The “buzz coil” contains of two windings of wires wound around an iron core. The iron core is not solid, but rather a bundle of iron wires, in order to prevent eddy currents.
The primary winding consists of 212 turns of heavy-gauge wire. Current flowing through the primary winding turns the iron core into an electromagnet.
The secondary winding consists of 16, 600 turns of a fine-gauge wire wrapped around the iron core, outside of the primary winding. This winding is connected to the spark plug.
When current flows through the primary winding, the force produced by the electromagnet attracts the spring downwards, which breaks contact with the vibrator point, cutting off current to the primary winding. This causes the magnetic field to collapse, which induces a high voltage in the secondary winding (this voltage is then used to produce a spark at the spark plug).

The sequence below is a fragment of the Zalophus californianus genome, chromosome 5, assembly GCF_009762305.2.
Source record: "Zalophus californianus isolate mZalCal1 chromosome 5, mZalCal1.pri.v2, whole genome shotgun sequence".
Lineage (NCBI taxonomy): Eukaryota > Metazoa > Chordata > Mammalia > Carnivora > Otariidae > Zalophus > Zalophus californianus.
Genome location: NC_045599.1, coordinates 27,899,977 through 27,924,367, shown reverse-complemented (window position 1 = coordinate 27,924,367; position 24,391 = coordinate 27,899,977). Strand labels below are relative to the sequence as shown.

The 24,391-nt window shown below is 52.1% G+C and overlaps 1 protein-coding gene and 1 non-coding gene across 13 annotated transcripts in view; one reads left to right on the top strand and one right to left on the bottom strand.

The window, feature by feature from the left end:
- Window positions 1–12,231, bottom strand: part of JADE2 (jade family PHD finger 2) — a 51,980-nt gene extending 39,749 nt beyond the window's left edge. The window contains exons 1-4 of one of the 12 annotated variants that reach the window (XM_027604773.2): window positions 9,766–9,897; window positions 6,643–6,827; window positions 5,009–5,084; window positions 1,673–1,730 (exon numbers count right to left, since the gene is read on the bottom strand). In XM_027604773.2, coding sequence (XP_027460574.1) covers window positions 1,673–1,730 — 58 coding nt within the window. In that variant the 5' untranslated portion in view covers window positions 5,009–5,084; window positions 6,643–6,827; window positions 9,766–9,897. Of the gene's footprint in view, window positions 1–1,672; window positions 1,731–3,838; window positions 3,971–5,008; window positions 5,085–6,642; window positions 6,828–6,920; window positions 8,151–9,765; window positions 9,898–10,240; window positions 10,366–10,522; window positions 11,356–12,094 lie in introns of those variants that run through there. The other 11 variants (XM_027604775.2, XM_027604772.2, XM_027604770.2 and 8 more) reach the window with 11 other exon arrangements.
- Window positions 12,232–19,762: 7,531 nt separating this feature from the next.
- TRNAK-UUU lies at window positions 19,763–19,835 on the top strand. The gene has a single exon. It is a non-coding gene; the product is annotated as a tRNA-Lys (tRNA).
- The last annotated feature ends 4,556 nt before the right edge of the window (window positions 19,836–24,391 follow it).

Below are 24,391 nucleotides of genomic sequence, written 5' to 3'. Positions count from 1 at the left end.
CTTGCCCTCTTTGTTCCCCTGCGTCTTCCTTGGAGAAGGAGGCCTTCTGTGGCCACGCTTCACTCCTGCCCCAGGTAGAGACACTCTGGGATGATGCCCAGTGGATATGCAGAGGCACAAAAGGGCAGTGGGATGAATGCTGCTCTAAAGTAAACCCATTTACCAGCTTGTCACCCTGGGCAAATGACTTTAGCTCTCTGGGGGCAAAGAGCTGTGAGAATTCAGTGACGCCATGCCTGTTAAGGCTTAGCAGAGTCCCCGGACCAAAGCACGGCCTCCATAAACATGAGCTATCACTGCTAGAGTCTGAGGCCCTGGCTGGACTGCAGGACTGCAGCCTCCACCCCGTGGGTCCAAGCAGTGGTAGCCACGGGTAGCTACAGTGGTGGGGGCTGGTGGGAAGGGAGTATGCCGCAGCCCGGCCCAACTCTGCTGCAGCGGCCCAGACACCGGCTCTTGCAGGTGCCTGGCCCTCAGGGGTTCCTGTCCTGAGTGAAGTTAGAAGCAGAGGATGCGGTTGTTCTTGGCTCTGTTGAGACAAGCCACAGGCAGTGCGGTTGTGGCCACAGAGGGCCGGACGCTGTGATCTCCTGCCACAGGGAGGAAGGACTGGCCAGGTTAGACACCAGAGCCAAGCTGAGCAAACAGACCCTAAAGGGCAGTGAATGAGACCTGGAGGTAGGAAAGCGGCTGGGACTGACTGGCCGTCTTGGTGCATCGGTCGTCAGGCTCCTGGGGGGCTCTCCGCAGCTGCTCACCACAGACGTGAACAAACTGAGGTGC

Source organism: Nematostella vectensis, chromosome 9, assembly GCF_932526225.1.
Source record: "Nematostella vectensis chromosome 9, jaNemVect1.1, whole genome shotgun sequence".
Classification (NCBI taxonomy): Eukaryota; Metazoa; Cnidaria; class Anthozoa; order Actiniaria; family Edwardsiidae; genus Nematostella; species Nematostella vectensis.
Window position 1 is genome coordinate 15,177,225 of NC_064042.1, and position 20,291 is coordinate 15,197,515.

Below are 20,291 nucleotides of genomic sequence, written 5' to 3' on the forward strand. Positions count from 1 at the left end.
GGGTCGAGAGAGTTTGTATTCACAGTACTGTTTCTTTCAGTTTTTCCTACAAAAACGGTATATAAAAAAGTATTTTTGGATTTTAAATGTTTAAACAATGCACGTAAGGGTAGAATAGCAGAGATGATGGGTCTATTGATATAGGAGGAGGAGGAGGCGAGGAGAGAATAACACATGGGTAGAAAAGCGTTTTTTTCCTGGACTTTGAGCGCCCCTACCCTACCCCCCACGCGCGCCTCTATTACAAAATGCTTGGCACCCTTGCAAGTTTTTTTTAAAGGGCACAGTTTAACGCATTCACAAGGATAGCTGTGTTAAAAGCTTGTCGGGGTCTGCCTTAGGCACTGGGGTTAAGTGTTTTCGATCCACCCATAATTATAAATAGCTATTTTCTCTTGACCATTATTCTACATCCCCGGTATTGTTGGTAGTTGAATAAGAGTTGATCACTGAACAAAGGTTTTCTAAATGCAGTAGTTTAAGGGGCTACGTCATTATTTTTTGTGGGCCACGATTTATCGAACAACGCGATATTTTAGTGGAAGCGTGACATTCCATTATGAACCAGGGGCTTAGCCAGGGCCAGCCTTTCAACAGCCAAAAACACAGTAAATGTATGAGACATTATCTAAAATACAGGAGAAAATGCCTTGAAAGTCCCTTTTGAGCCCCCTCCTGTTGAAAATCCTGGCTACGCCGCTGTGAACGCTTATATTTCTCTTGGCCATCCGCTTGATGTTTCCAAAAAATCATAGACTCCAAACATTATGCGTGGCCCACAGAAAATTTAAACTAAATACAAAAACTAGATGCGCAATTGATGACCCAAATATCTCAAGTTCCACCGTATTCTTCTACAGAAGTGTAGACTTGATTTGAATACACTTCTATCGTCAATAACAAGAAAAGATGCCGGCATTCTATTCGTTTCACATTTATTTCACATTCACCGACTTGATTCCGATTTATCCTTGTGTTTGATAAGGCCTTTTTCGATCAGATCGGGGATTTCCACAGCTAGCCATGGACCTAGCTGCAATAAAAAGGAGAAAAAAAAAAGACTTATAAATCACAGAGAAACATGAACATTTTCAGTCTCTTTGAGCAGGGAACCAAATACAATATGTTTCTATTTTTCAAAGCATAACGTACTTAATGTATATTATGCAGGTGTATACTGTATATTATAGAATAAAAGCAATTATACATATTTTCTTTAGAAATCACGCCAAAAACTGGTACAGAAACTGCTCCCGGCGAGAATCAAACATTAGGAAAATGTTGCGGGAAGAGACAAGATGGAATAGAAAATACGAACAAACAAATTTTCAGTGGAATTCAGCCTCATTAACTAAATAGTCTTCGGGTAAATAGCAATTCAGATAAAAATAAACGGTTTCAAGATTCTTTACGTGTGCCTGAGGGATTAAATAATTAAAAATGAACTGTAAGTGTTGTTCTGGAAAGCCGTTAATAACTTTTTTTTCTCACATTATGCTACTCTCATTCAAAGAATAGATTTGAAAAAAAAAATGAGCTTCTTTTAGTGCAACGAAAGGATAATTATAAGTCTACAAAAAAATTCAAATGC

The collapse of the magnetic field also allows the spring to return upwards and make contact with the vibrator point, which returns current to the primary winding and starts the cycle over again. This process happens approximately 200 times per second.
The vibrator contact points were initially made of an alloy of 80% platinum and 20% iridium. In 1914 Ford switched to pure tungsten. The platinum points were more reliable, durable, and produced stronger ignition sparks, but they were more expensive and also required occasional cleaning, filing, and adjustment due to pitting. The tungsten points required a higher voltage to operate, since they oxidized quickly, developing a resistive film. The tungsten points were also more susceptible to electrical arcing across the points, so the buzz coils with tungsten points required more powerful condensers.
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